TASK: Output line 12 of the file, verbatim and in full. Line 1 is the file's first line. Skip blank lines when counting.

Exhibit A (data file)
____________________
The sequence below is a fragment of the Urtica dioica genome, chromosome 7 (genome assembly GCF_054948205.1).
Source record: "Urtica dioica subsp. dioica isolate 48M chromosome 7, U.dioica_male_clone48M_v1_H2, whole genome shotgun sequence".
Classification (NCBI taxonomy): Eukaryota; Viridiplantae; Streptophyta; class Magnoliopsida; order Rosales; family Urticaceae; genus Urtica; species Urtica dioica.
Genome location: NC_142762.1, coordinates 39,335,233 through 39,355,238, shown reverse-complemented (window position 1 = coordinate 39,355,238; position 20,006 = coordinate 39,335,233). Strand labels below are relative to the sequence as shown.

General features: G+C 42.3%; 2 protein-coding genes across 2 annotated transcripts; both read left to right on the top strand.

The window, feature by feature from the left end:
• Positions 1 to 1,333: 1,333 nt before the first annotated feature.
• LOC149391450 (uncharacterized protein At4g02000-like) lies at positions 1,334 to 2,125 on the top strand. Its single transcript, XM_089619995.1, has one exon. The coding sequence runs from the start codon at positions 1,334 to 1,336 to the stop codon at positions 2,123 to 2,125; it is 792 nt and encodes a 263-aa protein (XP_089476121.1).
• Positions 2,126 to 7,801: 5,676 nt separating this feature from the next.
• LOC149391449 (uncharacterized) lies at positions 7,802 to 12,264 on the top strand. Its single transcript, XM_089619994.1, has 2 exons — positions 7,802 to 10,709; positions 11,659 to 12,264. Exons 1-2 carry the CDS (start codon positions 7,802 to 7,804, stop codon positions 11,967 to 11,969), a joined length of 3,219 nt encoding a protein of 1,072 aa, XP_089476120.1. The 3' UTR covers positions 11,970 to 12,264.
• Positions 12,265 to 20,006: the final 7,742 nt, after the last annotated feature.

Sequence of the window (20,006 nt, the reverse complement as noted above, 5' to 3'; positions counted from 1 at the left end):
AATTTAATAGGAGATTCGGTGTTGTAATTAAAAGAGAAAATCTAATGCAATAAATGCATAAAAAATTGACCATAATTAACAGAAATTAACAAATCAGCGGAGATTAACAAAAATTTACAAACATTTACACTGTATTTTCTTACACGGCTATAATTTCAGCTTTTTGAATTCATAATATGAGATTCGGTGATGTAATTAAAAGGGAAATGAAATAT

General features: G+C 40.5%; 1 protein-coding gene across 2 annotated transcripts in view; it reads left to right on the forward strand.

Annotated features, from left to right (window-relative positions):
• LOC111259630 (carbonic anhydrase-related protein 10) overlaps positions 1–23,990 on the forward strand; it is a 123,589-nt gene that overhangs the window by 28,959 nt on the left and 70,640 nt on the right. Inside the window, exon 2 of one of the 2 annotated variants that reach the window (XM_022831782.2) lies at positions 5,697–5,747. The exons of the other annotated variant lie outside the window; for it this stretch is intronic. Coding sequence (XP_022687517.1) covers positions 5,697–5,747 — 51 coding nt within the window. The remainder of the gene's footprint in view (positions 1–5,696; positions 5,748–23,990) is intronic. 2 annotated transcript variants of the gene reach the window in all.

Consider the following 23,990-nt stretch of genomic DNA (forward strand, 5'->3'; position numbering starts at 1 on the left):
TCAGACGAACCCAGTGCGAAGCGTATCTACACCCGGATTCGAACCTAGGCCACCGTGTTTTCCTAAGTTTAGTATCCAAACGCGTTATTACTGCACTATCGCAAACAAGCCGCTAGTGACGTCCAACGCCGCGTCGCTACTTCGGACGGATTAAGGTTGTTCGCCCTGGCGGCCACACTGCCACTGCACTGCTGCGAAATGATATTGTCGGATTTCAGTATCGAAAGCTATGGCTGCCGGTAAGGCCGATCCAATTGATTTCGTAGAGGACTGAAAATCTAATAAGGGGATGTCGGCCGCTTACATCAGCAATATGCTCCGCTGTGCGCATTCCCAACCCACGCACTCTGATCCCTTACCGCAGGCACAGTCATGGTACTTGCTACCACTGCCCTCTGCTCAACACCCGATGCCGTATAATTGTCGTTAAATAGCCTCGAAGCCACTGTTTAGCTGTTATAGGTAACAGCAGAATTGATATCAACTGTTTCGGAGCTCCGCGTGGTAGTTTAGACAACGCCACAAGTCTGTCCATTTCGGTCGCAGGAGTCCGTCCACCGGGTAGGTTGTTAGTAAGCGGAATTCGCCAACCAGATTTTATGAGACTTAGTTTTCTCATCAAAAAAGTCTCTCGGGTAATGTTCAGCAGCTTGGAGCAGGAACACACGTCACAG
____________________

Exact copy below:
Sequence of the window (20,006 nt, the reverse complement as noted above, 5' to 3'; positions counted from 1 at the left end):